However, the solution which has been sealed on 28 April is only a first step in enabling gas flows from Slovakia to Ukraine. Further options besides using the Vojany pipeline will be legally and technically assessed in due course.
Currently, it is possible to ship gas via Poland and Hungary to Ukraine. Last year Ukraine imported around 2 billion cubic meters of gas from EU Member States.
Moreover, Commissioner Günther H. Oettinger is engaging in trilateral talks with Russian Energy Minister Aleksandr Novak and Ukrainian Energy Minister Yuriy Prodan with the aim of finding a solution on the payment of the outstanding gas debt of Ukraine and on the price for supplies of Russian gas to Ukraine. This shall also ensure the security of gas transit via Ukraine to the EU. Several rounds of negotiations have already taken place and the Commission remains convinced that an agreement is possible and in the interest of all parties involved. Commission Oettinger is therefore committed to continue mediating in a trilateral framework. The Commission is currently taking bilateral contact with the Ukrainian and Russian partners with a view to organising another round of trilateral talks before mid-July.
As regards the support measures in the area of mobility the Commission has proposed to work on three different strands:
(1) the optimal use of the existing framework (the bilateral Visa Facilitation Agreement and the relevant provisions of the Visa Code)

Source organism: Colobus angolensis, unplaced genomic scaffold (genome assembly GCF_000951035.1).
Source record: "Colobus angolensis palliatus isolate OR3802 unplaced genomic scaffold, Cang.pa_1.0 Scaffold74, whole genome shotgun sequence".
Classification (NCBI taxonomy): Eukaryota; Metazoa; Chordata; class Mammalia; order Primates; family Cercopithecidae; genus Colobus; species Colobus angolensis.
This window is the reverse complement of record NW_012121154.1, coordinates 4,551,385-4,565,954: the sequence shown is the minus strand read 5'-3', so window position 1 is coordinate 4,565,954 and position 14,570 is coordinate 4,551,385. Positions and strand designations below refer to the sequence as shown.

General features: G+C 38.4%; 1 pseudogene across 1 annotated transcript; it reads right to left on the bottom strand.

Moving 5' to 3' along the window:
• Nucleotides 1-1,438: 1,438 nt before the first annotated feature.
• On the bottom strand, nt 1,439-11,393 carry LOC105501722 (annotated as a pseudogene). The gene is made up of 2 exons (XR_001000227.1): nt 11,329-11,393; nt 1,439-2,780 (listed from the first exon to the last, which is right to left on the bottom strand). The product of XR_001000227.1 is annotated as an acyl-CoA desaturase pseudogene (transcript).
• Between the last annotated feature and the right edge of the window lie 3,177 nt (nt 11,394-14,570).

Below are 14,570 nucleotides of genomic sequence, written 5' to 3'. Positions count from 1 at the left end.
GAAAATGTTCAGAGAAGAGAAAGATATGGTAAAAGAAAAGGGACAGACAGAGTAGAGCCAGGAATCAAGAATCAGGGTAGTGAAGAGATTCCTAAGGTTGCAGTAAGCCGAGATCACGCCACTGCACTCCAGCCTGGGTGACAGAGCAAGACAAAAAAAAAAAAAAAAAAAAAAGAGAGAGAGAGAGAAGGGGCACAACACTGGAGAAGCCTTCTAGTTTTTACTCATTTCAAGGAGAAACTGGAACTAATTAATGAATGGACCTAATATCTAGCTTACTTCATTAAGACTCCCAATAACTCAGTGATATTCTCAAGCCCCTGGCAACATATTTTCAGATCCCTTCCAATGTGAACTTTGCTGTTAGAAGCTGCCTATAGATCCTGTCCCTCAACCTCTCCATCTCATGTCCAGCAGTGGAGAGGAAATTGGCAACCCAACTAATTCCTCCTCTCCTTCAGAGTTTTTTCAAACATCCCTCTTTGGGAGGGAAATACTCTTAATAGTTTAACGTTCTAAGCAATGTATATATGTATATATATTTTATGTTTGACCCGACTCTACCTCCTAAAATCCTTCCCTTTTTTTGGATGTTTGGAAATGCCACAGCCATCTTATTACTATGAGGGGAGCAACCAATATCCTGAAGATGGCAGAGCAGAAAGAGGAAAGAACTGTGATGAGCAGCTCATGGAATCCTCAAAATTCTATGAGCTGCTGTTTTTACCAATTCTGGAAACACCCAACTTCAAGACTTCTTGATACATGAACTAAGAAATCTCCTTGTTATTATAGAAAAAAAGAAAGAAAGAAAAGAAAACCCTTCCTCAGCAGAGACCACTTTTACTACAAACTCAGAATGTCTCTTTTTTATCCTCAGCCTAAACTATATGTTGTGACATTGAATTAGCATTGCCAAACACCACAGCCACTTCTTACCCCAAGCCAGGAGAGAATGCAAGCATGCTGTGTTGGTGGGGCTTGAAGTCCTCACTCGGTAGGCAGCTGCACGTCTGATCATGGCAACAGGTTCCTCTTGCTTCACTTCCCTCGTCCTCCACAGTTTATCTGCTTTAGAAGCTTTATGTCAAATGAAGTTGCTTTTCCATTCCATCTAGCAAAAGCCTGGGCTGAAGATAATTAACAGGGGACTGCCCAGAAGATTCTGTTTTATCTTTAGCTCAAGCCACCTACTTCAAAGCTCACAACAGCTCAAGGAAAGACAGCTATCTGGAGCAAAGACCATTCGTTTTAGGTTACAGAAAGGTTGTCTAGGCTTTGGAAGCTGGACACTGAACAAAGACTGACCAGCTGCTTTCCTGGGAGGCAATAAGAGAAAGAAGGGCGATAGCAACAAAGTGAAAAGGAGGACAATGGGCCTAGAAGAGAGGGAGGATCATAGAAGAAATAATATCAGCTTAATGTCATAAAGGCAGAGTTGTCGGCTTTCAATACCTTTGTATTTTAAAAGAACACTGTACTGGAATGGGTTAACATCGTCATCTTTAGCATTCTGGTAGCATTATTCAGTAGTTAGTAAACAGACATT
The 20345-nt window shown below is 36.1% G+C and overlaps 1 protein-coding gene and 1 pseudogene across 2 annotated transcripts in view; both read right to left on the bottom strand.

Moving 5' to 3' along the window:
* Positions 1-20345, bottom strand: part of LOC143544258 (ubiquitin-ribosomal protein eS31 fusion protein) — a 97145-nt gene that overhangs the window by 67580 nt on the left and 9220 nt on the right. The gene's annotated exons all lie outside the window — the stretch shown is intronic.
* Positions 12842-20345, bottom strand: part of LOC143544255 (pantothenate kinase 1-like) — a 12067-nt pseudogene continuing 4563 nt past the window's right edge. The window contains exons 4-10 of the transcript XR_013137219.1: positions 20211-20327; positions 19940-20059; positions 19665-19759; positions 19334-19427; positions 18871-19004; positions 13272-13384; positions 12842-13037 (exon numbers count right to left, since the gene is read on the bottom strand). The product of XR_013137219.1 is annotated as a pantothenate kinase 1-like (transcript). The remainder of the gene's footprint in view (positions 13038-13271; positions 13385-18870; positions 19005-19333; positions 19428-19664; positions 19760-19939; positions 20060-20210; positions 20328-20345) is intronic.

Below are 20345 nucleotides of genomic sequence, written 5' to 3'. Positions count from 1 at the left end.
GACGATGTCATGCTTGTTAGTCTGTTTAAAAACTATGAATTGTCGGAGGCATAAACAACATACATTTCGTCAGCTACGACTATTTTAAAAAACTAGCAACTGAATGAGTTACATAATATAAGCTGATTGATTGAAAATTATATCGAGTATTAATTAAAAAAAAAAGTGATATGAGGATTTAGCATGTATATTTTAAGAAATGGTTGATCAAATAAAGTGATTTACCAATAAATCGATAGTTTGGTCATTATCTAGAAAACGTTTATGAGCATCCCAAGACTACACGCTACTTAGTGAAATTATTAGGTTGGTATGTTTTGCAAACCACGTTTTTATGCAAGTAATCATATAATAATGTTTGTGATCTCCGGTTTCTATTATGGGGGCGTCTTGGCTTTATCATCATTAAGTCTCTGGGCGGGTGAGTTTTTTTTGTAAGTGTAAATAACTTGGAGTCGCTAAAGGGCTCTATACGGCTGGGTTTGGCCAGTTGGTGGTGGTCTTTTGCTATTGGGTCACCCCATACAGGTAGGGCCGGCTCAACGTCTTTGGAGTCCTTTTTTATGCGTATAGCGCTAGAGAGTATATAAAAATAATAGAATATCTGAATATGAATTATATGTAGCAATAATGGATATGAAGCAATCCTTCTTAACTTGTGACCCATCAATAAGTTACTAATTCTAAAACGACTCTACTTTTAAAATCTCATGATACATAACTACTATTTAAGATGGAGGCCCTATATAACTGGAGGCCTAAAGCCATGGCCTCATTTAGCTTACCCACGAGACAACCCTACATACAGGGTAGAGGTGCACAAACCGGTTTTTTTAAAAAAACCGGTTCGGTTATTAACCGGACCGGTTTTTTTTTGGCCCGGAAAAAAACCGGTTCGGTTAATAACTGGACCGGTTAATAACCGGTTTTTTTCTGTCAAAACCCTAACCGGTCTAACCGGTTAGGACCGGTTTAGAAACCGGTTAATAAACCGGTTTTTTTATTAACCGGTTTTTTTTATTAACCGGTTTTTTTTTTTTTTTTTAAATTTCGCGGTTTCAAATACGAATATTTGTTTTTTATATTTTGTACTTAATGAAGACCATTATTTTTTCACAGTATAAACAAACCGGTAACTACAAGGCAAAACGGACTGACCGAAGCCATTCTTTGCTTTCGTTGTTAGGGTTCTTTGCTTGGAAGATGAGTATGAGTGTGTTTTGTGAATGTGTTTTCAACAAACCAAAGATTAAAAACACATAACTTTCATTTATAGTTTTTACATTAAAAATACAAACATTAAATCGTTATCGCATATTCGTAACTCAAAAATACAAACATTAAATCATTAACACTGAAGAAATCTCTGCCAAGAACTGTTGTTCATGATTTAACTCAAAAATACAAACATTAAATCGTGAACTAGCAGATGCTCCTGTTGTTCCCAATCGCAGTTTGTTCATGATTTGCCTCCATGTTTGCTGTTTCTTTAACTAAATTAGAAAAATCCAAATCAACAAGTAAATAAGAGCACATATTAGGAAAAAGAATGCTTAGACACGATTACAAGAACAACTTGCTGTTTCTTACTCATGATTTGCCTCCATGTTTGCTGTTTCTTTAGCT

Schengen visas are issued to Ukrainian citizens in line with applicable legislation: the provisions of the upgraded Visa Facilitation Agreement and of the Visa Code.
Following the Foreign Affairs Council on 20 February, Commission services have examined in detail the flexibility offered by the upgraded Visa Facilitation Agreement and the Visa Code that allows for issuing Schengen visas to Ukrainian applicants in a facilitated manner and to lower or waive the visa fees. This is in line with the Statement of the Heads of State or Government on Ukraine of 6 March, which reiterated the EU's commitment to enhance people to people contacts between the citizens of the EU and Ukraine.
On 7 May Commissioner Malmström sent a letter to the Interior Ministers of the Member States, recommending the full use of the flexibility offered by Article 5 of the Visa Facilitation Agreement with Ukraine, to issue to eligible Ukrainian visa applicants Schengen multiple-entry visas with the maximum authorized term of validity of 5 years.
The Commission services are in close contact with the Member States' consulates in Kyiv to oversee any need for special procedures to be applied.
(2) accelerating the on-going visa liberalisation process, and thereby supporting the reform process in all sectors covered by the Visa Liberalisation Action Plan.